On December 2017, a second regional technical meeting on IPE was held in Brasilia, Brazil. The event, organized jointly with the Ministry of Health of Brazil, was attended by representatives from 22 countries of the Region of the Americas. The purpose of the meeting was to discuss processes for incorporating IPE into policies on human resources for health, to establish a common agenda for strengthening IPE in the Region, and to foster the preparation of national action plans to implement this approach (PAHO 2018).
During this meeting the Regional Network for Interprofessional Education in the Americas (REIP) -- coordinated by the Ministries of Health of Argentina, Brazil, and Chile -- was formally established and its directives approved in accordance with the principles and lines of action set forth by PAHO’s Strategy on Human Resources for Universal Health (PAHO 2018).
Buenos Aires Meeting 2018
On December 2018, the City of Buenos Aires hosted the Third Technical Meeting on IPE sponsored by PAHO. The meeting was attended by representatives from 15 countries of the Americas that confirmed their commitment to invest in IPE and shared the results of ongoing activities of their national plans (i.e., mapping of IPE experiences, research studies, workshops, and conferences) as members of REIP (educacioninterprofesional.org),
The REIP constitutes a technical cooperation strategy for promoting IPE and ICP with a view to improving the quality of health services and enhancing the education of health personnel through interprofessional teams (REIP 2018).
This network supports countries, in collaboration with PAHO, to develop action plans for implementing IPE through intersectoral collaboration between ministries of health and education, academic institutions, and professional associations. It also serves as a platform to exchange and disseminate IPE information, experiences, and scientific evidence; identify common IPE facilitators and barriers; encourage the development of multicenter research; and monitor and support country activities (REIP 2018).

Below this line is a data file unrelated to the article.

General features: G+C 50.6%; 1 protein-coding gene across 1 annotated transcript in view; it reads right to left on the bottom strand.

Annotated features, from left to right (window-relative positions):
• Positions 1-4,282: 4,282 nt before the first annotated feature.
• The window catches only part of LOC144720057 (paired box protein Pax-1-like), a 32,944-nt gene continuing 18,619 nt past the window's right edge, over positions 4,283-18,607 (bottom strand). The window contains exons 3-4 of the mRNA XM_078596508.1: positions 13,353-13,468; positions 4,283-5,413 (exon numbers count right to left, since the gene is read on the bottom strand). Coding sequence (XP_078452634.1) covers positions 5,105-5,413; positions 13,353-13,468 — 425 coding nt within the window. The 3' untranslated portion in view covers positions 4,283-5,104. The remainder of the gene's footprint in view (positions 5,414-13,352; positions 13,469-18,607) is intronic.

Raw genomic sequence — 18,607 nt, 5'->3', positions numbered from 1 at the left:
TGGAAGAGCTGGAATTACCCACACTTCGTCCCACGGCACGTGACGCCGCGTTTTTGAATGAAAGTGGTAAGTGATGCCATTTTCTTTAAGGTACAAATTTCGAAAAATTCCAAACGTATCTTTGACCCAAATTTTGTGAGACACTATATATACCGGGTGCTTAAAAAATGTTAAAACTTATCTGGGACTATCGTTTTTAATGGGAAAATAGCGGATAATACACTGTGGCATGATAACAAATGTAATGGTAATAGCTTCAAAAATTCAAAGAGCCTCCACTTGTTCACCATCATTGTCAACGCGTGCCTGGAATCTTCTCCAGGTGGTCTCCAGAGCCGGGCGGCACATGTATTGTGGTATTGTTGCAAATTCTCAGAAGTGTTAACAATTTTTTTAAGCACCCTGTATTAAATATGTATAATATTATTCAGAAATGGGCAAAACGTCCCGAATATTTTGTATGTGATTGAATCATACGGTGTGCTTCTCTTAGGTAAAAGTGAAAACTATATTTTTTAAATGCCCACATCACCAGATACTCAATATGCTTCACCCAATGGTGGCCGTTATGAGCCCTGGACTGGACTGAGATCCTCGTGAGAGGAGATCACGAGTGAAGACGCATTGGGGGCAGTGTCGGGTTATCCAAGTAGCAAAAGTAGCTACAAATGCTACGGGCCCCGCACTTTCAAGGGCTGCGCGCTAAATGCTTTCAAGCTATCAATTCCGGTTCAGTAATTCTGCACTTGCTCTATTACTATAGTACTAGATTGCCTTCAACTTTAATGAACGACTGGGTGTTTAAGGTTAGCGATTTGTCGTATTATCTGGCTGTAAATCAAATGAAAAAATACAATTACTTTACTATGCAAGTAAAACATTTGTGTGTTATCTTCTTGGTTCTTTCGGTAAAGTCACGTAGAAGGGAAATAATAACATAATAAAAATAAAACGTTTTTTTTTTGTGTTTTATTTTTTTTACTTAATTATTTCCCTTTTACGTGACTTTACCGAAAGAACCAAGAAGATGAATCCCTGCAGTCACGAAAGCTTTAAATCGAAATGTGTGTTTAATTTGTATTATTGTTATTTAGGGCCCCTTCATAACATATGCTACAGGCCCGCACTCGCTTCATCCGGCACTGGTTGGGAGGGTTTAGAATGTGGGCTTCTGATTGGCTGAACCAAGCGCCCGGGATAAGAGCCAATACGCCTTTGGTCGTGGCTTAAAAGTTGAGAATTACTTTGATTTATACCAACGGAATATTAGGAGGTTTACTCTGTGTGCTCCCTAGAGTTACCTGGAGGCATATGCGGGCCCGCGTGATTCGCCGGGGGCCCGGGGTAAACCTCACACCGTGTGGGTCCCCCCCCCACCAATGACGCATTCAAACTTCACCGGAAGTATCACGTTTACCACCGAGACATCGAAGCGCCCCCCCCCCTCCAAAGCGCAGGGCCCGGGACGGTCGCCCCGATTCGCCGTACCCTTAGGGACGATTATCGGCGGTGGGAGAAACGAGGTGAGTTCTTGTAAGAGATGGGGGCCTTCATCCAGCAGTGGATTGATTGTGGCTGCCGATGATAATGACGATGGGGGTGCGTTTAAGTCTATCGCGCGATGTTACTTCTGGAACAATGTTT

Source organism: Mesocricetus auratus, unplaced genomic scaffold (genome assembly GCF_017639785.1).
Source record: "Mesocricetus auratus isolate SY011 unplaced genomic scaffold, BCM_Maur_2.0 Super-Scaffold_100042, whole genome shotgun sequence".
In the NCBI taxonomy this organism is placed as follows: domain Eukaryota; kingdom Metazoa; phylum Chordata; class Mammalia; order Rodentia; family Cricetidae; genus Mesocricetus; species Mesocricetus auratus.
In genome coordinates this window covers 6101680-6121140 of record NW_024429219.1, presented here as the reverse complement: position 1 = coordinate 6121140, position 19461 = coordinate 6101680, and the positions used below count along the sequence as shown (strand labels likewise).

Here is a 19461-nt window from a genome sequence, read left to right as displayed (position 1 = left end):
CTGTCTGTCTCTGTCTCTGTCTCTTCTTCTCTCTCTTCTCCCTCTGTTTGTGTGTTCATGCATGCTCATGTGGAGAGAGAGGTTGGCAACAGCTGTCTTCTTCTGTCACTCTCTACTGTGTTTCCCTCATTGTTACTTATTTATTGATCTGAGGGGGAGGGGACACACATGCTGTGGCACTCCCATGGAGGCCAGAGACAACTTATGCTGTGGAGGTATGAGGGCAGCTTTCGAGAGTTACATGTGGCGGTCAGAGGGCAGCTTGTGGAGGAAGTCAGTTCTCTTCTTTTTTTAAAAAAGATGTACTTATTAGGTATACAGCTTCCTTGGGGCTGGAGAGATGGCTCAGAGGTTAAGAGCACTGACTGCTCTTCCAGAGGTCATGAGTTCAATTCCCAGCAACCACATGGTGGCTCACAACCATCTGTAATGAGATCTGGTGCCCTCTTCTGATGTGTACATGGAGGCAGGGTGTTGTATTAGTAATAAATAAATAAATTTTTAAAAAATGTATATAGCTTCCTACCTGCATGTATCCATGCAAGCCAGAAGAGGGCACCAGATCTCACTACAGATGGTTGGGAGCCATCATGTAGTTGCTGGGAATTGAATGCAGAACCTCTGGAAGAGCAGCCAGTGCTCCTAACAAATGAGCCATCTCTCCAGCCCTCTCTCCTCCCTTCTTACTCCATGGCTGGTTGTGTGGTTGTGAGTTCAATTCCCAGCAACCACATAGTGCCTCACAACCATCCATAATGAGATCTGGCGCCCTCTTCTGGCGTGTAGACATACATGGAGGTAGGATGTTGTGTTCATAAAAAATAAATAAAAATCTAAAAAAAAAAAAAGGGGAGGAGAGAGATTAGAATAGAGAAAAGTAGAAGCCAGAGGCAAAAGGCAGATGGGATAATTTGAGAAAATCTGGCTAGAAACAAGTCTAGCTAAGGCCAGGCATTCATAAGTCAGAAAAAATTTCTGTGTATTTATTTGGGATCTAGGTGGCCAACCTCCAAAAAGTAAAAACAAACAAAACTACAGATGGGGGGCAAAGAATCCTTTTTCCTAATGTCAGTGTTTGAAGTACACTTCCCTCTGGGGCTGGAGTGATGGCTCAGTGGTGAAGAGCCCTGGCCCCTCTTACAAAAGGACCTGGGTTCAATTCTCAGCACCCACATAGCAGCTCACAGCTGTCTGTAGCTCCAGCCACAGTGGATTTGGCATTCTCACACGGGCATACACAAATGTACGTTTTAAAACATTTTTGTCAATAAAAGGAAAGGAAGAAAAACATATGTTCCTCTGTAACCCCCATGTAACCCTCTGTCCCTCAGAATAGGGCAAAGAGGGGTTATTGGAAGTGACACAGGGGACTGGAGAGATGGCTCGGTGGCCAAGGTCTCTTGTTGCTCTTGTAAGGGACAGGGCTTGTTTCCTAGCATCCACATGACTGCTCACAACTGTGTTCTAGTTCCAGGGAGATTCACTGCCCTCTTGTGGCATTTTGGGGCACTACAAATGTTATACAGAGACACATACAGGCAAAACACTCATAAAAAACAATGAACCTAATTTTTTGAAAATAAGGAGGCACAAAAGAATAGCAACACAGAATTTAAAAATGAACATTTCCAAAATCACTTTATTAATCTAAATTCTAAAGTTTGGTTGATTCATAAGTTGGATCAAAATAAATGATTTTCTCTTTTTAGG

In coming years, REIP hopes to maintain its support for the development of leadership in IPE, increase the number of member countries of the network, and remain affiliated with the main institutions and global bodies working on this topic (REIP 2018).
Using the Regional Network for IPE in the Americas (REIP) (educacioninterprofesional.org), 19 countries of LAC have submitted national action plans for the implementation of IPE.
Figure 1: Countries of LAC and Caribbean with IPE plans (REIP 2018).
These plans have been analyzed using four dimensions: 1) dissemination and research on IPE; 2) faculty recruitment and development; 3) legislation mechanisms; and 4) IPE in permanent education programs.
1) Dissemination and Research on IPE
The first dimension refers to the activities foreseen in the IPE plans of the countries related to the promotion of events, such as meetings, conferences, conducting studies to address the concepts of IPE, its theoretical and methodological basis, and the recognition of its power for the transformation of education health professions. In a survey conducted by PAHO/WHO, several countries in the Americas are unaware of the concept of IPE, as well as its applicability. All 19 countries present IPE dissemination and research activities in their plans.
Argentina, Brazil, Cuba, Chile, and Colombia discuss the importance of creating evidence on IPE. Paraguay, Uruguay, Colombia, and Costa Rica are conducting surveys on the subject at the national level. Argentina, Brazil, Chile, Colombia, Dominican Republic, Guatemala, El Salvador, Panama, Uruguay, and Cuba held events on IPE to disseminate the theme in the countries.
2) Faculty Recruitment and Development
Faculty recruitment and development is a key factor for the implementation of IPE. This refers to the activities that prepare and assist faculty in all educational settings (classroom, clinic, hospital, and community). The initiatives proposed by the countries in this dimension are the development of courses for leaders in IPE who have the knowledge, skills, and attitudes to teach both students and colleagues to work collaboratively.
For IPE faculty development only six countries presented actions in their plans: Bolivia, Brazil, Costa Rica, Honduras, Panamá, and Uruguay.
Brazil held a virtual course in IPE faculty development on July 2018. The IPE course was attended by 300 professors, directors of graduate programs on the health of the country, as well as professionals who work to accompany students in health services (REIP 2018).
3) Legislation Mechanisms
Legislation is fundamental to the effectiveness of IPE and institutionalizes a country's commitment to the implementation of IPE. With this impetus, many countries are in the process of developing and strengthening their legislation for IPE and are embracing effective mechanisms for its incorporation into HRH policies.
In the countries' IPE plans, examples of regulatory mechanisms are the formulation of guidelines, protocols, resolutions, creation of national IPE networks, and other resources that assist in the implementation of IPE.